Fixing ArcSight event categorisation mapping for snort on Security Onion

Isn't that title a mouthful! Clearly have been away doing things I can't share unfortunately but I was tinkering around my lab today and managed to provide a fix for this issue.. so here it is. The problem? Well if you use ArcSight combined with Snort you will see that although some of the rules are categorised as they should be, the new stuff (which is clearly most important nowadays) like ET rules the pulled pork provides, are not... which is a total bummer if you are a sane person and therefor are using categorisation to correlate NIDS events... long story short (should have said that 10 mins ago!).

You might ask.. how did ArcSight and Security Onion connect with one another? Well check out this previous blogpost it might be old but it still applies to the new version. If on the other hand you already done that here we go.

Method 1 (recommended for smaller data-sets, mentioned for reference)
In our connector box we will go to the directory below and we will create another directory using the small-letter version of the device vendor we need.


In our case events are feeding in as Snort so our directory will be snort. In this directory we will create a csv file in the same mentality using the device product of the events we want to categorise. In our case snort again. If your device product or vendor has spaces they need to be replaced by underscores (_).

That file will have a header defining what each field is and then under that target values as such:


which means when the "getter" event.deviceEventClassId matches [1:2016778], it will sett the following fields with the values defined.

Save your file, restart the connector and it should work (ArcSight-gods willing)

Method 2 (that's the one you want!)
This method is based on a mapping file in the connector again, which seems to be able to take regex  in the "getter" field something that the previous method was not willing to (tried and failed!). The file we need to create lives in the following directory and we will need to increment its filename based on the existing ones.


if in your case you see only you can create and so on..

The following is the content of that worked for my setup of security-onion, if you want to change categories or techniques be my guest :) this is simply what works for my setup..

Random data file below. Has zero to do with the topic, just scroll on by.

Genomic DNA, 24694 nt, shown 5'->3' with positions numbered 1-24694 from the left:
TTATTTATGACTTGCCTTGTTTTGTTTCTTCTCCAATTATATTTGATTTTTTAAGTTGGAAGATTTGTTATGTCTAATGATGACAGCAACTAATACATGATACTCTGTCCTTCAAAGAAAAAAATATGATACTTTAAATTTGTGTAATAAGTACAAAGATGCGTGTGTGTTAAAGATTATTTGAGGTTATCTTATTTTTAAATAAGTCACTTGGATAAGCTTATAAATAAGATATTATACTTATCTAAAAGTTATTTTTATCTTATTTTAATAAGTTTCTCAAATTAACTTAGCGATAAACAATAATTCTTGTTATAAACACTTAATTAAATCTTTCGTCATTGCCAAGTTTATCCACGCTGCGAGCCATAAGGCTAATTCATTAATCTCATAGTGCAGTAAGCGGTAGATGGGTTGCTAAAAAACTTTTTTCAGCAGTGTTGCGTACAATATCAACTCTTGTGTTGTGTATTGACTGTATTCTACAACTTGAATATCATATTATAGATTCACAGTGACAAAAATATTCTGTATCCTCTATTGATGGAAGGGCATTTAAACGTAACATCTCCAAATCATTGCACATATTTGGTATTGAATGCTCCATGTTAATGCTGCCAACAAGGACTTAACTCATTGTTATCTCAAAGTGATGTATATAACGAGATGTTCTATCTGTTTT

Attempted Administrator Privilege Gain,/Network,/IDS/Network,/Normal,/Information Leak/Unauthorized Access
Attempted Denial of Service,/Network,/IDS/Network,/Normal,/DoS
Attempted Information Leak,/Network,/IDS/Network,/Normal,/Information Leak
Attempted User Privilege Gain,/Network,/IDS/Network,/Normal,/Information Leak/Unauthorized Access
Potentially Bad Traffic,/Network,/IDS/Network,/Normal,/Traffic Anomaly
Known client side exploit attempt,/Network,/IDS/Network,/Normal,/Exploit
Attempt to login by a default username and password,/Network,/IDS/Network,/Normal,/Brute Force
Detection of a Denial of Service Attack,/Network,/IDS/Network,/Normal,/DoS
Known malicious file or file based exploit,/Network,/IDS/Network,/Normal,/Exploit
Generic ICMP event,/Network,/IDS/Network,/Normal,/DoS
Inappropriate Content was Detected,/Network,/IDS/Network,/Normal,/Code
SCORE! Get the lotion!,/Network,/IDS/Network,/Normal,/Policy
Known malware command and control traffic,/Network,/IDS/Host,/Compromise,
Misc activity,/Network,/IDS/Network,/Normal,/Policy
Misc Attack,/Network,/IDS/Network,/Normal,/Exploit
Detection of a Network Scan,/Network,/IDS/Network,/Normal,/Scan/Port
Detection of a non-standard protocol or event,/Network,/IDS/Network,/Normal,/Traffic Anomaly
Potential Corporate Privacy Violation,/Network,/IDS/Network,/Normal,/Policy
Generic Protocol Command Decode,/Network,/IDS/Network,/Normal,/Exploit
Decode of an RPC Query,/Network,/IDS/Network,/Normal,/Exploit
Senstive Data,/Network,/IDS/Network,/Normal,/Information Leak
Executable code was detected,/Network,/IDS/Network,/Normal,/Code
A suspicious string was detected,/Network,/IDS/Network,/Normal,/Code
Successful Administrator Privilege Gain,/Network,/IDS/Network,/Normal,/Information Leak/Unauthorized Access
Denial of Service,/Network,/IDS/Network,/Normal,/DoS
Large Scale Information Leak,/Network,/IDS/Network,/Normal,/Information Leak
Information Leak,/Network,/IDS/Network,/Normal,/Information Leak
Successful User Privilege Gain,/Network,/IDS/Network,/Normal,/Information Leak/Unauthorized Access
A suspicious filename was detected,/Network,/IDS/Network,/Normal,/Exploit
An attempted login using a suspicious username was detected,/Network,/IDS/Network,/Normal,/Brute Force
A system call was detected,/Network,/IDS/Network,/Normal,/Exploit
A Network Trojan was detected,/Network,/IDS/Host,/Compromise,
Unsuccessful User Privilege Gain,/Network,/IDS/Network,/Normal,/Information Leak/Unauthorized Access
A client was using an unusual port,/Network,/IDS/Network,/Normal,/Traffic Anomaly
access to a potentially vulnerable web application,/Network,/IDS/Network,/Normal,/Code
Web Application Attack,/Network,/IDS/Network,/Normal,/Code

As previously mentioned, restart the connector and it should work like a charm. The source of information for the above list was taken from /etc/nsm/rules/classification.config which conveniently gives us the information we needed in this case.

Thanks for reading :) 

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